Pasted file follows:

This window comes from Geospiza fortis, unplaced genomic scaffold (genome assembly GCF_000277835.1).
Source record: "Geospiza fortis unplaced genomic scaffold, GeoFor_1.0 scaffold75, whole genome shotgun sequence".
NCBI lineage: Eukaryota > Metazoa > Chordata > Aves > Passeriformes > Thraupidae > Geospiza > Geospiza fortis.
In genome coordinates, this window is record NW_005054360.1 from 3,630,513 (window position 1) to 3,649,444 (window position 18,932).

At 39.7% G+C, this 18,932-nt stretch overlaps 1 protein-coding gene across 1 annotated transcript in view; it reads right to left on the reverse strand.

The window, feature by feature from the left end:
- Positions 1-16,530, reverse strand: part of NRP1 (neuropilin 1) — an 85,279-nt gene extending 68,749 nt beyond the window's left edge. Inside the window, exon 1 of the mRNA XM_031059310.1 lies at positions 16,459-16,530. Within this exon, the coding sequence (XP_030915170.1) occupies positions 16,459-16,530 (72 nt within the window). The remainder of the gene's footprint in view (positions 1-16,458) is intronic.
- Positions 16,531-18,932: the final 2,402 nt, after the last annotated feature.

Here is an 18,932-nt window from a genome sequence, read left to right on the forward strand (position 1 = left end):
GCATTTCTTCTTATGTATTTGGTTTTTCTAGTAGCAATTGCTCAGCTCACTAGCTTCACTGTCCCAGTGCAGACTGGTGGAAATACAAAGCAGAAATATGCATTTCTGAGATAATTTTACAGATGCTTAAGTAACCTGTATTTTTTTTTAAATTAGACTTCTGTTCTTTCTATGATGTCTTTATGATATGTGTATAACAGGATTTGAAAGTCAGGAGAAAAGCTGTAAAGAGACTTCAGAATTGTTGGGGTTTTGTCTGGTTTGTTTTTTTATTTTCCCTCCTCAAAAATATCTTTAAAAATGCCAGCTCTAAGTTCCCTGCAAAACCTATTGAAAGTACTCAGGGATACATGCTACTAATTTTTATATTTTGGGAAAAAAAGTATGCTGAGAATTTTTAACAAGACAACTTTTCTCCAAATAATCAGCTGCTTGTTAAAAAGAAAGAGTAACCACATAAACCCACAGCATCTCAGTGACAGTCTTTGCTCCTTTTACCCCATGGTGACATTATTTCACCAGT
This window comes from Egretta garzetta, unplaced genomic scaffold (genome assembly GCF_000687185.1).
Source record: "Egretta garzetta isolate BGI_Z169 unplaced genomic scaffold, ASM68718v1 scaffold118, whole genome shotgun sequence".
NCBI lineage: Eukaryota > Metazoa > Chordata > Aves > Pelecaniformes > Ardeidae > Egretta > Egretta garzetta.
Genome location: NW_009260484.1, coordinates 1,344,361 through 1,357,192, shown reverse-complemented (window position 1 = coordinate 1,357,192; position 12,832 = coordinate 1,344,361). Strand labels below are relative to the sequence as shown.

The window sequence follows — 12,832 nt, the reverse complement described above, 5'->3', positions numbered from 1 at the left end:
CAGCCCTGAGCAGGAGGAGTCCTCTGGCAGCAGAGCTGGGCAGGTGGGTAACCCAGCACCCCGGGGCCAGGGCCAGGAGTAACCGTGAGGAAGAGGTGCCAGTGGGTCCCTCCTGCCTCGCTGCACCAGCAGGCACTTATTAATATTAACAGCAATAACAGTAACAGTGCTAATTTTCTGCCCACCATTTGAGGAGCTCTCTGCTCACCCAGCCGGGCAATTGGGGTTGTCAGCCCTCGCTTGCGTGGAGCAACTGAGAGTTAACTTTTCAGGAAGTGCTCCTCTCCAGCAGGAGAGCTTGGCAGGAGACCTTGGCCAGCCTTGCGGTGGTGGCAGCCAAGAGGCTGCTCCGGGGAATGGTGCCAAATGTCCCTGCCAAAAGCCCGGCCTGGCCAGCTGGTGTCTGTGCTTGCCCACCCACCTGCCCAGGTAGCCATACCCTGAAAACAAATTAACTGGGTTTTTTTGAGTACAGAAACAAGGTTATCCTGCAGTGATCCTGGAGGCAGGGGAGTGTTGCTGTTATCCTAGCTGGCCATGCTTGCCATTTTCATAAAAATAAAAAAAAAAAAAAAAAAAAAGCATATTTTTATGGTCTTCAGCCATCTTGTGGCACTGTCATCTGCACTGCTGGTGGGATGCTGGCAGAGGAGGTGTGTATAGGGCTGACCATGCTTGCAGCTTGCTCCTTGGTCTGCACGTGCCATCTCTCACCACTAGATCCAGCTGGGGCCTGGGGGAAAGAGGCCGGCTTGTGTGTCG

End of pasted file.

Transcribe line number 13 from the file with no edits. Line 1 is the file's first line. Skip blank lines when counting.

NCBI lineage: Eukaryota > Metazoa > Chordata > Aves > Pelecaniformes > Ardeidae > Egretta > Egretta garzetta.